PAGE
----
Mass e-mail compromises student IDs

April 14, 2006

Associated Press

COLUMBIA, S.C. - University of South Carolina officials are advising students to watch their credit reports after the Social Security numbers of as many as 1,400 students were mistakenly e-mailed to classmates.

A department chairwoman distributing information about summer classes accidentally attached a database file to an e-mail she sent Sunday. The database included students. Social Security numbers.

So far, the school is not aware of any misuse of the information, but officials notified students of the lapse Monday and suggested they take precautions against identity theft.

"By and large, most have been understanding it was an inadvertent action," university spokesman Russ McKinney said Friday. "There have been a handful that were rather upset that this may have happened."

Social Security numbers falling out of favor Similar incidents, or the fear of them, have led colleges nationwide to abandon the long-held practice of using Social Security numbers for everything from submitting grades to checking out library books.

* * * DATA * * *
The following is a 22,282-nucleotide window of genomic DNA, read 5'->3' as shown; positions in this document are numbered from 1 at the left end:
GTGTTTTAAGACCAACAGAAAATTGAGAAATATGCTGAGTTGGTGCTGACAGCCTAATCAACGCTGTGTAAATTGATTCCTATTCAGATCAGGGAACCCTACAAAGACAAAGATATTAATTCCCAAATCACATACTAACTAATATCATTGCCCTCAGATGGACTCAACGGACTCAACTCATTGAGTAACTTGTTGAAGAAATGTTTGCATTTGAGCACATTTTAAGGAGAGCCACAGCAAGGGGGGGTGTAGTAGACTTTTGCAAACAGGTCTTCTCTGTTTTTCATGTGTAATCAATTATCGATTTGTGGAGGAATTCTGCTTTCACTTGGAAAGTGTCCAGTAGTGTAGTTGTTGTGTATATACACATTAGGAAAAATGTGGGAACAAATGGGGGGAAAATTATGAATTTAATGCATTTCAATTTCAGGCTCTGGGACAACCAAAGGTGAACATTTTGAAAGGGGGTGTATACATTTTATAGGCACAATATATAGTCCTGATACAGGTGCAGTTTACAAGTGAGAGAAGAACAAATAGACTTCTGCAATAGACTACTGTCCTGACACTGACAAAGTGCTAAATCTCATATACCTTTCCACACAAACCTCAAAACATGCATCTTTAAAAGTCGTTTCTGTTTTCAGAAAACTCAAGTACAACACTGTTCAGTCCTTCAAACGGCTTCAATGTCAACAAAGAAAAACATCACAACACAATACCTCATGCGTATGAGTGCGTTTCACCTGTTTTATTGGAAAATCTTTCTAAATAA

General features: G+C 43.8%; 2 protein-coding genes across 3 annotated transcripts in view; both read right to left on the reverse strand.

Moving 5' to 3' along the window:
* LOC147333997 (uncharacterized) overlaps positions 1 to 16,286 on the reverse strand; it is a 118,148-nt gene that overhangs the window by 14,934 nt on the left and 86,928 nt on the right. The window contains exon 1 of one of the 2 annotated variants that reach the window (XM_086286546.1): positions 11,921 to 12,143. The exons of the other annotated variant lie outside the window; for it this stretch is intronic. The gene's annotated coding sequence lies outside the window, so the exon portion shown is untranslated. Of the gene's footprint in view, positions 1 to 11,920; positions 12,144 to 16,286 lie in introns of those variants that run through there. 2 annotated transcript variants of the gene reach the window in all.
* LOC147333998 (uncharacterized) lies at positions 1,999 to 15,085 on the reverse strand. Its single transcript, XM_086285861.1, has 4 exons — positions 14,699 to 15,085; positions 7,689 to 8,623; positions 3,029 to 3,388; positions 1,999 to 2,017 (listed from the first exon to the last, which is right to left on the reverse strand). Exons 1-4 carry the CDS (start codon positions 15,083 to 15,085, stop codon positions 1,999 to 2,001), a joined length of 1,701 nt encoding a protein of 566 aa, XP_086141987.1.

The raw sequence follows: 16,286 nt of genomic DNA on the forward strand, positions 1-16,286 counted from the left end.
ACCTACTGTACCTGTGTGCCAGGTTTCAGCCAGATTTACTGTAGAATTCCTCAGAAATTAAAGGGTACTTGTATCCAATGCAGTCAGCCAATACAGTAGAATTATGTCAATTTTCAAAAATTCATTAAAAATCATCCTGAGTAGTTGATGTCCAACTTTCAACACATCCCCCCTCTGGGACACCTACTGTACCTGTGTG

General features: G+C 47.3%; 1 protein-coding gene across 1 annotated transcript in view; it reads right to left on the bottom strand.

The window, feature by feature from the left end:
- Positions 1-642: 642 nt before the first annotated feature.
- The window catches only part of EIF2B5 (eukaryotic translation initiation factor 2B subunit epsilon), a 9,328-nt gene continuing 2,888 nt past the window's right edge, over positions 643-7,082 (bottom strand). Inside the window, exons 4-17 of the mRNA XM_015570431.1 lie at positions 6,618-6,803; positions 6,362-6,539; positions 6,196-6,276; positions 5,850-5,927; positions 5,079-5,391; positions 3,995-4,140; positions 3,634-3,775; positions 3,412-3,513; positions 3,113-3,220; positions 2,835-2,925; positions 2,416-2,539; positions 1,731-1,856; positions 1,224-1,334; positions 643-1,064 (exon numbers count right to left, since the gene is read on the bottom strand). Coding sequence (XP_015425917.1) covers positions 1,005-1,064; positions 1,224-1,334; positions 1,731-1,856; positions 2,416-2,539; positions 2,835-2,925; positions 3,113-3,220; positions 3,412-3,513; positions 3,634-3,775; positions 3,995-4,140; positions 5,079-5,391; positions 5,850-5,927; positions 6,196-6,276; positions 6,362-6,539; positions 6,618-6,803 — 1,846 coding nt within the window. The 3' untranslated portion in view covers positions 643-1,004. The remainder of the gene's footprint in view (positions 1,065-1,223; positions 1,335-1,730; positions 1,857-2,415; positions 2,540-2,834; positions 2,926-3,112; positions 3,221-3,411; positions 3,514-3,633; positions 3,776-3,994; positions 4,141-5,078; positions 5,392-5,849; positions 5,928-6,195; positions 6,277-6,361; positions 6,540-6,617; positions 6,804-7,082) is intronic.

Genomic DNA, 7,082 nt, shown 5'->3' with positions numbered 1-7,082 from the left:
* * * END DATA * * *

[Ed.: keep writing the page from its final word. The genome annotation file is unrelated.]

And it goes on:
"There is a trend away from it," said Peter Ewell, a senior associate at the National Center for Higher Education Management Systems.

Montclair State University in New Jersey warned 9,100 students in October that it had accidentally posted their names and Social Security numbers on the Internet for nearly four months.

And in March 2005, someone stole a laptop from the University of California-Berkeley that contained the Social Security numbers of about 100,000 alumni, graduate students and past applicants.

Databases being changed

Clemson University made the change in 2002, in response to student complaints about constantly having to divulge their ID numbers for everyday tasks, said Steve Robbins, Clemson.s director of information technology services.

The University of South Carolina already was in the middle of changing its student database.

That process will not be complete until fall 2007, when students will be assigned new ID numbers, said chief information officer Bill Hogue.

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